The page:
The Bible is obviously not a prayer book in the more commonly understood sense of that term, though one of its books, Psalms, has been used as a treasury of prayers down the ages. However, it does contain a great many prayer texts outside Psalms, and other passages describe how central biblical figures pray, even if they give no indication of the content of their prayers.
Here Professor Clements examines the nature of prayer in the Bible, not least the question whether prayer was felt to be something that anyone could engage in or whether the help of priest or minister was needed in an approach to God. He then goes on to study the texts of more than twenty extended prayers, from Abraham to the Book of Revelation.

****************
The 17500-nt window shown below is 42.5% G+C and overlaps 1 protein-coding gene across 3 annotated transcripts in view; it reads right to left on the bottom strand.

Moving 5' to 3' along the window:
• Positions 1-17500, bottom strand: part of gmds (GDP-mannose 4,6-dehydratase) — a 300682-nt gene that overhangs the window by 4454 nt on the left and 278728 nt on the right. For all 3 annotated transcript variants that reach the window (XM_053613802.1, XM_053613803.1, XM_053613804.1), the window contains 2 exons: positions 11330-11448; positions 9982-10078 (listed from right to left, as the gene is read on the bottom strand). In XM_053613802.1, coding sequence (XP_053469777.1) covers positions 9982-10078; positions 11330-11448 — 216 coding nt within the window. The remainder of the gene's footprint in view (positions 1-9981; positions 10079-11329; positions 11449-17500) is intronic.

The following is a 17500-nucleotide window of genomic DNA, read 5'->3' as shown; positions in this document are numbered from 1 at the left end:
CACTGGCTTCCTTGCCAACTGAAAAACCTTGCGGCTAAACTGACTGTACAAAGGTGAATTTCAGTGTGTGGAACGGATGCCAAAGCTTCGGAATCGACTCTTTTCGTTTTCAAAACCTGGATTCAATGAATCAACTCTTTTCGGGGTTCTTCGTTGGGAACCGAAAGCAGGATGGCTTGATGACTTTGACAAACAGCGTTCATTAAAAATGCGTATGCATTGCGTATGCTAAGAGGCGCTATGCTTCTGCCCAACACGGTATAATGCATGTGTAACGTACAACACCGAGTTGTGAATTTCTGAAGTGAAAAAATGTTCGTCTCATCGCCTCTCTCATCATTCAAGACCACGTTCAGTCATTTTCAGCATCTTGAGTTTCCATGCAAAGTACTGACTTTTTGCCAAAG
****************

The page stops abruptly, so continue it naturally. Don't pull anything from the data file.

Here are prayers attributed to Moses and Hannah, David and Solomon, Jeremiah and Ezra, Job and Daniel, Mary and Simeon, Jesus and Paul. Discussion of them not only opens up many of the concerns of contemporary biblical criticism, but also shows how study of devotional texts, like studies of art or music, can open our eyes to new riches and make words speak at a deeper level than before.